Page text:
Home » International Amsterdammers can vote on green spaces plan – DutchNews.nl

International Amsterdammers can vote on green spaces plan – DutchNews.nl

None-EU nationals may be excluded from the June 6 EU parliamentary election, but everyone who has lived officially in Amsterdam for at least five years will be able to vote in an advisory referendum about the city’s green spaces.

The council policy document on the city’s “hoofdgroenstructuur” runs to 90 pages and outlines which different types of green spaces there are in the Dutch capital and what should be protected, thereby ruling out residential or other development. 

The city’s current official policy dates from 2011 and a new strategy was finalised in 2022. “This new strategy protects more green areas and links green spaces together between built-up areas,” city officials say. 

But critics say the new policy will weaken protection for some of the city’s parks, gardens and more rural landscapes. In particular, they are concerned about council plans to erect more wind turbines within the city boundaries and say there are too many exceptions that will allow some building in protected areas. 

They are also critical about some of the definitions used in the report, which allow artificial grass sports fields, green roofs, private gardens and roadside verges to be classed as official city green spaces and count toward the total

The critics managed to collect enough signatures to force a referendum on the plans, which will also take place on June 6. The referendum is advisory only and city officials can ignore the result.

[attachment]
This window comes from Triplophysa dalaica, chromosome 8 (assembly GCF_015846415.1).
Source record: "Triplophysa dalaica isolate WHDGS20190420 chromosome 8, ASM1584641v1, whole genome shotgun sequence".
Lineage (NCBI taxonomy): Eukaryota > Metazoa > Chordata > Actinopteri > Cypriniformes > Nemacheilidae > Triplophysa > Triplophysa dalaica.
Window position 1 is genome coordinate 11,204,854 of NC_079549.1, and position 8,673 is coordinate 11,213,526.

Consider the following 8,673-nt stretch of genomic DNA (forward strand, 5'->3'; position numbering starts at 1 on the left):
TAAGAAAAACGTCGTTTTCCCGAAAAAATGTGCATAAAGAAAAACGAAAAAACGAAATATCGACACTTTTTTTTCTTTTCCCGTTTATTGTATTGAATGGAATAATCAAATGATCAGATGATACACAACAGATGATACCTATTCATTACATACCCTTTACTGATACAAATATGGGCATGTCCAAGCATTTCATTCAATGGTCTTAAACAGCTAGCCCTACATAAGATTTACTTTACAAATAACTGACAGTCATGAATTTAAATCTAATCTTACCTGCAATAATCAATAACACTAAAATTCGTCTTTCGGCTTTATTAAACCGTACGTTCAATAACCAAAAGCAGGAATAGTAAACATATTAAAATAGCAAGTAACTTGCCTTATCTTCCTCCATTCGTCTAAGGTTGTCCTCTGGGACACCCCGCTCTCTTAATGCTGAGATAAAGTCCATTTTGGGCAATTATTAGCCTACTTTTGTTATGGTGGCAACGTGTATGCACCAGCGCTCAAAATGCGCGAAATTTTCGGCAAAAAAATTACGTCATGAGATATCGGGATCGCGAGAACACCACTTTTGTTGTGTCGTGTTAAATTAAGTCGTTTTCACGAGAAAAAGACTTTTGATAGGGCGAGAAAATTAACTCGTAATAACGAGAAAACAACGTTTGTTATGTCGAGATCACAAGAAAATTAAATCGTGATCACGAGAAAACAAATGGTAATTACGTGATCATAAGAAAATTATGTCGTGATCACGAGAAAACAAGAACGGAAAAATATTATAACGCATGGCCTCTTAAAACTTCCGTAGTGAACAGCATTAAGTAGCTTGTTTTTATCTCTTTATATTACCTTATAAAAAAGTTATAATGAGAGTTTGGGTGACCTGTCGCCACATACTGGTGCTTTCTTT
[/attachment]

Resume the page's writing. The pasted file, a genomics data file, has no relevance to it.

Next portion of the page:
People voting in the referendum will be asked “Are you for or against the decision which has been taken about the green infrastructure”, clearing the way for a simple yes or no answer. However, the English translation ran into trouble, and the city has been forced to replace 17 billboards promoting the referendum to its international residents. 

Reinier van Dantzig, who is in charge of the city’s green strategy, is not planning to campaign on the issue, and will not use council money or staff to promote his plans, he told city councillors earlier.

Eight groups that oppose the plans and five which want to run a neutral campaign, have applied for council funding to get their messages across. 

Voting passes are currently dropping through people’s letterboxes throughout the Dutch capital. If you have not received one and think you are entitled to vote, contact verkiezingen@amsterdam.nl 

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